Pity the Palestinians, always the punching bag, their quest for justice and dignity always smothered by the callous indifference or outright disdain of those who submit to the Zionist menace to humankind. I, too, am a Palestinian!
I’m not in a swing or close-call state, but, even if I were, I could not bring myself to vote for either Trump or HClinton in November.
Two huge problems I see in the analogy to third-party-voting the 1968 election:
First, if all those who voted for third party candidate George Wallace, the Alabama governor and a staunch supporter of segregation, had instead voted for one of the two major parties’ candidates, is it logical to think they would have voted for Humphrey? The two immediately previous presidents Kennedy and Johnson, Democrats both, had advanced the cause of desegregation in the South. If those third party voters had had to choose between Humphrey and Nixon, It is not logical to suggest (as this article seems to suggest) that a large number of Wallace supporters might have chosen the Democrat instead of Wallace and changed the outcome of the election. Even though the South was considered a Democratic region back then, Nixon carried several states in the Deep South.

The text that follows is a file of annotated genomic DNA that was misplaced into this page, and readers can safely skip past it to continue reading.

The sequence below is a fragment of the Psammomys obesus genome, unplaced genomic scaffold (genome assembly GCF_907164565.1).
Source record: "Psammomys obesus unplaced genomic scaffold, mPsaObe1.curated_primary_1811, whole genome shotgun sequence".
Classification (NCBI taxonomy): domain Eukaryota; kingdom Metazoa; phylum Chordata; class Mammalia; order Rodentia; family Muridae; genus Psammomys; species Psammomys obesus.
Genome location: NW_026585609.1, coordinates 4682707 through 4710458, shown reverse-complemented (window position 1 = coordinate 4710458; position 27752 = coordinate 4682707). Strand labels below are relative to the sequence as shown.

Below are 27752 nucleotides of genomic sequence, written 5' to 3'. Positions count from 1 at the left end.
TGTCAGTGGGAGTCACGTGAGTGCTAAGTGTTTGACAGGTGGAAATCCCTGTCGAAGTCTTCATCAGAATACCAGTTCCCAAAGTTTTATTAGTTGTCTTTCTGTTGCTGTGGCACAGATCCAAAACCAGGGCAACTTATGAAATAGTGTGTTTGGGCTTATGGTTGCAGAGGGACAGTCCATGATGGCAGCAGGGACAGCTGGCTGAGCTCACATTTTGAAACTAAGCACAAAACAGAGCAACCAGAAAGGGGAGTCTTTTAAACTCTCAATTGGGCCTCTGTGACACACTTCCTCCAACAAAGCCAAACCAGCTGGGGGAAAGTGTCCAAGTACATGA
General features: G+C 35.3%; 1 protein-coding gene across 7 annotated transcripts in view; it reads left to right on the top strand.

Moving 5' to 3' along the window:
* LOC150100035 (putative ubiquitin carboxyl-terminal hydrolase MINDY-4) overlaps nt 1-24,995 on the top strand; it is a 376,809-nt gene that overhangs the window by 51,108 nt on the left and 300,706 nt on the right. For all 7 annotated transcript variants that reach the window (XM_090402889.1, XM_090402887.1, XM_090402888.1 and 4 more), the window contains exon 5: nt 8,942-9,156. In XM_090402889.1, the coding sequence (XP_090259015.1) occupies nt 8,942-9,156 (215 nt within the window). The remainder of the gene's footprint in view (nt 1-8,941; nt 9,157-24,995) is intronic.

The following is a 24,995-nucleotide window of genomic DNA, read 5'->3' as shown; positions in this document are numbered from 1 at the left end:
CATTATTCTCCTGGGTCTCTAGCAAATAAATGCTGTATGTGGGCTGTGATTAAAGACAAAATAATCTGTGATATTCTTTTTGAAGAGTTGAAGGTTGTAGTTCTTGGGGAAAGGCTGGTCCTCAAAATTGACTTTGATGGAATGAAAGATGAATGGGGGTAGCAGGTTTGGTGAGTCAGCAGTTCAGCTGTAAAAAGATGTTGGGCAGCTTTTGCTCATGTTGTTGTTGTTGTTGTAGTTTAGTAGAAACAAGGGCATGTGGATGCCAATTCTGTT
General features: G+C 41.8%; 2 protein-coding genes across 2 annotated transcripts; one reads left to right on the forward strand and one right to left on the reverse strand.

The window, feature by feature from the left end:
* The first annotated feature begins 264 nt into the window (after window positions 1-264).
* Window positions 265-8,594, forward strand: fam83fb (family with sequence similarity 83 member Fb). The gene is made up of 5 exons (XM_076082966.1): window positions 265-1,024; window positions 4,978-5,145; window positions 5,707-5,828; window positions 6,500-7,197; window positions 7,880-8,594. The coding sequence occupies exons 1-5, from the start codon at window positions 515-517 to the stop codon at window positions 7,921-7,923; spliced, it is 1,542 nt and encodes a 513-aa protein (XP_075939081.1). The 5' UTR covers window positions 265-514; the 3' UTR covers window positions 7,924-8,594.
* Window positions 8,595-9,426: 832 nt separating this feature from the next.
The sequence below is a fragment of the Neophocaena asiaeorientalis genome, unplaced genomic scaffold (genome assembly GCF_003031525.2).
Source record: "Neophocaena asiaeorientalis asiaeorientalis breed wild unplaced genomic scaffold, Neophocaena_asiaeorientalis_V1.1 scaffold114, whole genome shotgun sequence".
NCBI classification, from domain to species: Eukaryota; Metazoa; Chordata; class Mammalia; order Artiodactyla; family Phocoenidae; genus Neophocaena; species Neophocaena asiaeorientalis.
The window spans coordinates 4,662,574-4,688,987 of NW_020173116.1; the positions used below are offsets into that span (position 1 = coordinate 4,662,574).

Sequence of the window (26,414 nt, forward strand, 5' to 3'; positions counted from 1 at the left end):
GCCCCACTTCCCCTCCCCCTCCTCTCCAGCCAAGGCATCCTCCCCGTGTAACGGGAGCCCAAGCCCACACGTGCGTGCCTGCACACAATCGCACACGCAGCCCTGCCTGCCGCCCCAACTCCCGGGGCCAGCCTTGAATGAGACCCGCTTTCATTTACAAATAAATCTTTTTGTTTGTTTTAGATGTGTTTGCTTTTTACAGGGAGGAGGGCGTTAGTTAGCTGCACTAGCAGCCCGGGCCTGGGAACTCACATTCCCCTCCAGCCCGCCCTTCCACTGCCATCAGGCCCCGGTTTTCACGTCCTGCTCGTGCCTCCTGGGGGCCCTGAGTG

Second, it is the Electoral College votes that really need to be examined. Even adding all of Wallace’s EC votes to Humphrey’s, Nixon was still way ahead. One would have to research third party votes in specific states to see if and where any of them would have changed the outcome in the Electoral College and hence, the election.
This seems to be a poor example of how third party voting might influence an election. In fact, we seem to have the opposite lesson from 1968: that the third party voters did nothing to hurt Humphrey’s chances or help Nixon’s.
One other thought: regardless of how third party voting might actually effect the election this year, for myself, as for other commenters, the values of neither of the two major parties’ candidates would allow me to vote for them. I agree Trump is by far the scarier choice. I am in a state where Hillary is certain to get the Electoral College votes, so it is a luxury for me that my vote for a third party candidate is not going to hurt her chances or help get Trump elected. But I think even if I were in a swing state, I would find it very difficult to give Hillary my vote.